23. Yet, he continues, “they intreat us that we would not be weary of those insupportable grievances that our shoulders have hitherto cracked under; they beseech us that we would think them fit to be our justices of peace, our lords, our highest officers of state, though they come furnished with no more experience than they learned between the cook and the manciple, or more profoundly at the college audit, or the regent-house, or, to come to their deepest insight, at their patron's table. They would request us to endure still the rustling of their silken cassocks, and that we would burst our midriffs, rather than laugh to see them under sail in all their lawn and sarcenet, -their shrouds and tackle,—with a geometrical rhomboides upon their heads! They would bear us in hand that we must of duty still appear hefore them once a year in Jerusalem, like good circumcised males and females, to be taxed by the poll, to be sconced our head-money, our twopences, in their chandlerly-shop book of Easter. They pray that it would please us to let them hale us, and worry us with their bandogs and pursuivants ; and that it would please the parliament that they may yet have the whipping, fleecing, and flaying of us in their diabolical courts; to tear the flesh from our bones, and into our wide wounds, instead of balm, to pour in the oil of tartar, vitriol, and mercury. Surely a right-reasonable, innocent, and soft-hearted petition. O, the relenting bowels of the fathers !"
24. From these passages may be discovered how severely the feelings of the Puritans had been exasperated by the persecutions they had endured, and in what light each party beheld the other. However, it is by no means my intention to enter into an analysis of these, or any other of his works, or to introduce specimens of the whole, which, where arguments and beauties lie so thick, would swell this preliminary discourse into volumes. He seems everywhere to maintain his positions fairly, earnestly, and with consummate skill; though, in many places, there is a manifest want of courtesy, and sometimes perhaps even of Christian charity. But this is more a subject of regret than wonder. The spirit of the times was fierce; all parties being known to each other more by the interchange of injuries than of brotherly love, or any thing recommended by the gospel. Abuse was constantly mistaken for logic. Among those who were in power, and those who were out, too many secretly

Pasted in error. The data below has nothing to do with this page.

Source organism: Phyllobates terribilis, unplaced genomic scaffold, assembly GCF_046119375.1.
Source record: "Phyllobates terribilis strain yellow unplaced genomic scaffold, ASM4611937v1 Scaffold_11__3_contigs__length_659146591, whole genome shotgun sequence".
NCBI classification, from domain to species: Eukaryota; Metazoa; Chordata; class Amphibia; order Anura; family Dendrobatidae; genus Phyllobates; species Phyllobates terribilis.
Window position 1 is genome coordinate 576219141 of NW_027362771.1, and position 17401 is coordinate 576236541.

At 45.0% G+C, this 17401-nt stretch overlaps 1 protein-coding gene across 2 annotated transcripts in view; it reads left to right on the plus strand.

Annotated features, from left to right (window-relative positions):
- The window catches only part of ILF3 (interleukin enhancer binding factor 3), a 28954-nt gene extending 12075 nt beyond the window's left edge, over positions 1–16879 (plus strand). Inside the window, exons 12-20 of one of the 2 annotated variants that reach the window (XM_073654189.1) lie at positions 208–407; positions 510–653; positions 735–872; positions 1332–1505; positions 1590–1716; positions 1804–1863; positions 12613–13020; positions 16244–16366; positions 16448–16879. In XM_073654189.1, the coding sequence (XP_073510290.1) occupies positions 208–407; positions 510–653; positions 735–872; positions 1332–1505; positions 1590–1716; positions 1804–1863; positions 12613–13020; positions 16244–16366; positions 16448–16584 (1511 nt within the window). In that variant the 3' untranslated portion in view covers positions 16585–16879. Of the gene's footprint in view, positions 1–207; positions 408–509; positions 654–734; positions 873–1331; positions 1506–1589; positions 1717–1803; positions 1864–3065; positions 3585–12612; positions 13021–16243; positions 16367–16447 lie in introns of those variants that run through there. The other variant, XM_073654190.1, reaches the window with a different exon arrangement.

coveted the same things—rank, distinction, wealth; as the Presbyterians soon made evident when they had succeeded in ousting the prelates.
25. Of all Milton's prose works, none, perhaps, contains passages of greater beauty than his treatises on Divorce. While ostensibly engaged in discussing the question generally, and upon public grounds, he was, it is well known, pleading his own cause. He had married a woman, not wanting, perhaps, in the virtue on which all a woman's peculiar virtues are built, but otherwise worthless; one to whom company, the false and hollow attentions of gay chamberers, show, glitter, and banqueting, were more pleasing than the society and love of her husband. Too late, indeed, he made the discovery; when, in one short month after their marriage, the lady became tired of the unriotous tranquillity of his house, and obtained bis permission to return to her father's; where, instead of the modest cheerfulness, the plain repasts, the religious and happy homeliness of a philosophic dwelling, she was surrounded by the brawling soldiers of the king's army, the most dissolute, depraved, and godless crew that ever disturbed the peace of civil society.
26. With the patience and calmness of a good man, hoping to reclaim the partner chance had brought him, he long bore with her perverseness, beseeching her, again and again, to return to her home. His prayers were disregarded, bis messengers dismissed with contempt. Upon this he naturally grew angry, and resolved, if reason and ar